The chances of these two pups finding homes are slim. To meet them, call (909) 386-9820.

Devore Shelter
www.sbcounty.gov/acc
19777 Shelter Way
Devore, CA 92407


Meet Lily and her two gorgeous kittens

Lily is a female feline, DSH, with a gray tabby stripe and no blaze. She was dumped at a shelter because she was in distress as she attempted to deliver a kitten that was “stuck” in the birth canal. Jan, who rescued her, says,    “She was skinny, and the surviving kittens were full of fleas. She is very sweet and quiet. Her coat is super soft, and she has lovely light green eyes. Playful as well. When she meows, it is not loud. Completely healthy, spayed, vaccines, treated for fleas.”

Her two kittens, one midnight black and one marmalade, are nearly as big as their mama.

To meet these cats, call Jan at 805-796-8053 in Pasadena after April 9.


Where to begin?

OK, kids, we don’t know much. Except this: Things are dire over at Apple Valley Animal Shelter. Our friends at www.theothersideofthecage.org share the fact that this particular shelter doesn’t post on social media, etc. There is very little networking.

Simply put, if you’re ready for a pet, it may make sense for you to start by looking where the need for rescues, fosters, and adopters is greatest.

Apple Valley Animal Shelter
22131 Powhatan Road
Apple Valley, CA 92308
(760) 240-7555


Have you heard of the WHITE COAT WASTE PROJECT?

Hold onto your hats, animal lovers. Here comes the mother lode: animal testing.

Yes, we know. We often tend to focus on cosmetics, which are still tested on live animals in China, for example, even though a tissue sample would be as useful in most cases, and hundreds of samples of the latter could be obtained from cadavers. Most cosmetics brands in the U.S. and Europe have significantly backed off animal testing, or at least it’s going that way, primarily as the result of public outcry.

But there are other kinds of animal testing. Vaccines are tested on animals, for example. So…the outcry is not as cut-and-dried as it may seem.

“Violet’s Law” isn’t even engaging in the argument but simply raises the following point: After an animal (beagle, monkey or rabbit, for example) has been used for testing, why is it routinely euthanized? The petition seems a bit ambiguous. Some of the literature trumpets “Stop Government Animal Experiments.” But elsewhere in the campaign, the pitch seems to be to release animals that have served as, well, guinea pigs, metaphorically speaking, to the public for adoption as pets.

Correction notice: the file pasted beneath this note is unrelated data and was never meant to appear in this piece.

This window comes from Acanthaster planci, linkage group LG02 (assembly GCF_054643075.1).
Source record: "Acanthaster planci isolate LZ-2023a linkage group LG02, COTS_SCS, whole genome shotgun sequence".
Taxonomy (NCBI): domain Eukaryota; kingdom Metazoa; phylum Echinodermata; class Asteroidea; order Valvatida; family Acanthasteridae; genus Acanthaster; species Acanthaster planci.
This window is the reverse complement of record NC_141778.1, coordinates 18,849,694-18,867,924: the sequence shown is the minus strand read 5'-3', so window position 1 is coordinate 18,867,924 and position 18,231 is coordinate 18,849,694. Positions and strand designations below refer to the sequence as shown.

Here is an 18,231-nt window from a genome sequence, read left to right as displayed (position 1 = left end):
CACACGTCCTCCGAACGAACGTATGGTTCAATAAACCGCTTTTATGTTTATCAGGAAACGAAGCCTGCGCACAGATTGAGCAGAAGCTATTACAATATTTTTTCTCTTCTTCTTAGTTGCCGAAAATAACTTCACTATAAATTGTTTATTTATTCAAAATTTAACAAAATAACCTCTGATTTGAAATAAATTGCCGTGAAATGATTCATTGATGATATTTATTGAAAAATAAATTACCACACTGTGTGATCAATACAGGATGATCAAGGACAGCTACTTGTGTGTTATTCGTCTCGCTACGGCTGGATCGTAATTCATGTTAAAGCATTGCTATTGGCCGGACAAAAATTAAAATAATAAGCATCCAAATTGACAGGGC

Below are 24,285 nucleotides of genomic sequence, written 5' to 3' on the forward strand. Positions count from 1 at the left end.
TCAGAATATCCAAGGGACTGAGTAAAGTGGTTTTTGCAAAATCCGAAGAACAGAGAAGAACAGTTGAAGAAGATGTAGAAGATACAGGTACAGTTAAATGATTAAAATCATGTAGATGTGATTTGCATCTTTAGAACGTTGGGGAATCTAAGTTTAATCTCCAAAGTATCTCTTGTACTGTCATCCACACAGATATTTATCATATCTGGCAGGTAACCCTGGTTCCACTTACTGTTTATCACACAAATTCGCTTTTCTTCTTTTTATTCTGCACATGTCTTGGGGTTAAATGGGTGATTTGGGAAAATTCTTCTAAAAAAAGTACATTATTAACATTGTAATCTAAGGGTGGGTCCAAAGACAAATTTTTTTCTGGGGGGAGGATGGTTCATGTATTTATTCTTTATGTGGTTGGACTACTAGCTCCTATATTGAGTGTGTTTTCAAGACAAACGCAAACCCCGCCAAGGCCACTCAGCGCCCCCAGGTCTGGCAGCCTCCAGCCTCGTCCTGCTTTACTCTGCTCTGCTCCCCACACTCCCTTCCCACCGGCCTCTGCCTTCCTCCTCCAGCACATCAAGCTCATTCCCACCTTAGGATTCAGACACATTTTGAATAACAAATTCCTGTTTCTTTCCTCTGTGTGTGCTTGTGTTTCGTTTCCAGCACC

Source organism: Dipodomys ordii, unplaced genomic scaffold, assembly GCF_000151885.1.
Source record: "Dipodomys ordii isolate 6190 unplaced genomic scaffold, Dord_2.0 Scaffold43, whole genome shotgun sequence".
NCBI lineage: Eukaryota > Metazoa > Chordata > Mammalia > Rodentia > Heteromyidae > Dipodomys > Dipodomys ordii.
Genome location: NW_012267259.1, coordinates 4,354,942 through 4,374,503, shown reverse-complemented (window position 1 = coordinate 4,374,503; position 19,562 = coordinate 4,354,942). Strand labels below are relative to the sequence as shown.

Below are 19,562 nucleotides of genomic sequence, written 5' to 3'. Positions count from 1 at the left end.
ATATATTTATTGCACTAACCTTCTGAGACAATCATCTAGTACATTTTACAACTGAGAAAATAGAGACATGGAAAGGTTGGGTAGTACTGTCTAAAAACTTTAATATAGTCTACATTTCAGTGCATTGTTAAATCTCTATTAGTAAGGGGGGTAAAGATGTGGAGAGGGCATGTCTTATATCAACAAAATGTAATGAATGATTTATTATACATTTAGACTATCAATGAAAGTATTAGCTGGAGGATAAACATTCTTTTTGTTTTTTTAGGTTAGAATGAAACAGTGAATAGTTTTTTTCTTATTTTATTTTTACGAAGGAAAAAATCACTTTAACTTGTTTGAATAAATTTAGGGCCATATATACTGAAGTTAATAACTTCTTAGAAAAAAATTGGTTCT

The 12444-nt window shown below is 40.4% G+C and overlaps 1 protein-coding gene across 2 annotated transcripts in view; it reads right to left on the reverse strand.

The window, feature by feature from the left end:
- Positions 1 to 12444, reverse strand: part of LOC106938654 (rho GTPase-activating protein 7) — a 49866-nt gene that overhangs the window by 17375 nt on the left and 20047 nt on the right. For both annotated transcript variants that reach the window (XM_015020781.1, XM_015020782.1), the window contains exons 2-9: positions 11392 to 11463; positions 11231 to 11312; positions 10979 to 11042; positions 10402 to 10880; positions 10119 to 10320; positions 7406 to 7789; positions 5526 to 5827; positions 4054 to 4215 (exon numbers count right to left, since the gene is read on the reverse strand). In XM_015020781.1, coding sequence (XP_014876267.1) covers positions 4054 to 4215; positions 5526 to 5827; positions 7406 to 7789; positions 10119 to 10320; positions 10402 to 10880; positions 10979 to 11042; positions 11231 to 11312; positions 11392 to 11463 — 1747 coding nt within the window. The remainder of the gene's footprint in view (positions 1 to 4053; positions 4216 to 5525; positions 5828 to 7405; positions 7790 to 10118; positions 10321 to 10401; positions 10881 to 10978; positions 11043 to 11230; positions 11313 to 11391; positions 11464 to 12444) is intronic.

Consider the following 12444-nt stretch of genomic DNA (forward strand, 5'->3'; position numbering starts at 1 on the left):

In any case, check out the bipartisan Violet’s Law, which is identified as H.R. 1465/S. 7070, moving to make animal retirement and adoption an option in federal government laboratories.


MEET #A513686 SWEETPEA

Our culture’s obsession with youth even extends to our pets. In general, people tend to gravitate to young animals—puppies and kittens. We get it. They’re adorable. And to some degree, they’re tabula rasa— a blank slate, easier to train than older animals.

But then there’s the sweetness of age. This senior kitty has seen a lot. Her life expectancy realistically is less than a decade. But so what? A calm, mature senior animal can make a great companion for someone who is looking for calm conversations, shared naps, snacks, silent telepathic communication, and relaxed grooming sessions versus anything manic or heroic. Human seniors also receive a discount when adopting from Pasadena Humane. Sometimes, a senior pet is ideal for a senior human in terms of the energy output needed.

  • Female feline
  • Medium-length coat, kinda fluffy
  • Age: 10 years old
  • Coloring: Pastel calico tones of taupe, cream, gray
  • Jade green eyes
  • White muzzle and blaze, “M” eyebrow markings
  • Spayed
  • Medium size
  • In good senior health

For an appointment to visit Sweet Pea, go to: www.pasadenahumane.org/adopt/adoption-process/#before-you-adopt

Pasadena Humane
361 S. Raymond Avenue
Pasadena, CA 91105
For an appointment, call 626-792-7151, ext 975


Got an animal in need of a home? Click the button below and complete the form.

The short URL of this article is: https://localnewspasadena.com/m23c

Victoria Thomas

Victoria has been a journalist since her college years when she wrote for Rolling Stone and CREEM. Victoria describes the view of Mt. Wilson from her front step as “staggering,” and she is a defender of peacocks everywhere.
Email: [email protected]